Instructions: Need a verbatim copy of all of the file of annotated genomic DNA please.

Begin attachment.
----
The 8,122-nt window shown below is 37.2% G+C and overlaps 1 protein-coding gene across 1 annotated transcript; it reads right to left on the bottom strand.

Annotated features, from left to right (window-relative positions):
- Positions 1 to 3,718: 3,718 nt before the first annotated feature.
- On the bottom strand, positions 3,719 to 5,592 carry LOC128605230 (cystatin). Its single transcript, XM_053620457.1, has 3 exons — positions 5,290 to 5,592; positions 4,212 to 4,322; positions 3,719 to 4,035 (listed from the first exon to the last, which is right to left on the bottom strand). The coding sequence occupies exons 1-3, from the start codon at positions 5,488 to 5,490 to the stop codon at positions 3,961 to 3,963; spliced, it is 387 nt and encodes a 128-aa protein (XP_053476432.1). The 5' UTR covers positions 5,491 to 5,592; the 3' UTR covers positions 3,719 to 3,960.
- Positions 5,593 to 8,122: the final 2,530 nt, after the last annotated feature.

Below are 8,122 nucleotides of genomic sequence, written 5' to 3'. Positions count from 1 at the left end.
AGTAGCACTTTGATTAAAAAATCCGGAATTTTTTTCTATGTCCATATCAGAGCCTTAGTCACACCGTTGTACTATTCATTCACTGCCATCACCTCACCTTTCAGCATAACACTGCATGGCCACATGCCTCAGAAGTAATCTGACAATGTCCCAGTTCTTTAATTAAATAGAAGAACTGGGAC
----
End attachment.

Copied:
The 8,122-nt window shown below is 37.2% G+C and overlaps 1 protein-coding gene across 1 annotated transcript; it reads right to left on the bottom strand.

Annotated features, from left to right (window-relative positions):
- Positions 1 to 3,718: 3,718 nt before the first annotated feature.
- On the bottom strand, positions 3,719 to 5,592 carry LOC128605230 (cystatin). Its single transcript, XM_053620457.1, has 3 exons — positions 5,290 to 5,592; positions 4,212 to 4,322; positions 3,719 to 4,035 (listed from the first exon to the last, which is right to left on the bottom strand). The coding sequence occupies exons 1-3, from the start codon at positions 5,488 to 5,490 to the stop codon at positions 3,961 to 3,963; spliced, it is 387 nt and encodes a 128-aa protein (XP_053476432.1). The 5' UTR covers positions 5,491 to 5,592; the 3' UTR covers positions 3,719 to 3,960.
- Positions 5,593 to 8,122: the final 2,530 nt, after the last annotated feature.

Below are 8,122 nucleotides of genomic sequence, written 5' to 3'. Positions count from 1 at the left end.
AGTAGCACTTTGATTAAAAAATCCGGAATTTTTTTCTATGTCCATATCAGAGCCTTAGTCACACCGTTGTACTATTCATTCACTGCCATCACCTCACCTTTCAGCATAACACTGCATGGCCACATGCCTCAGAAGTAATCTGACAATGTCCCAGTTCTTTAATTAAATAGAAGAACTGGGAC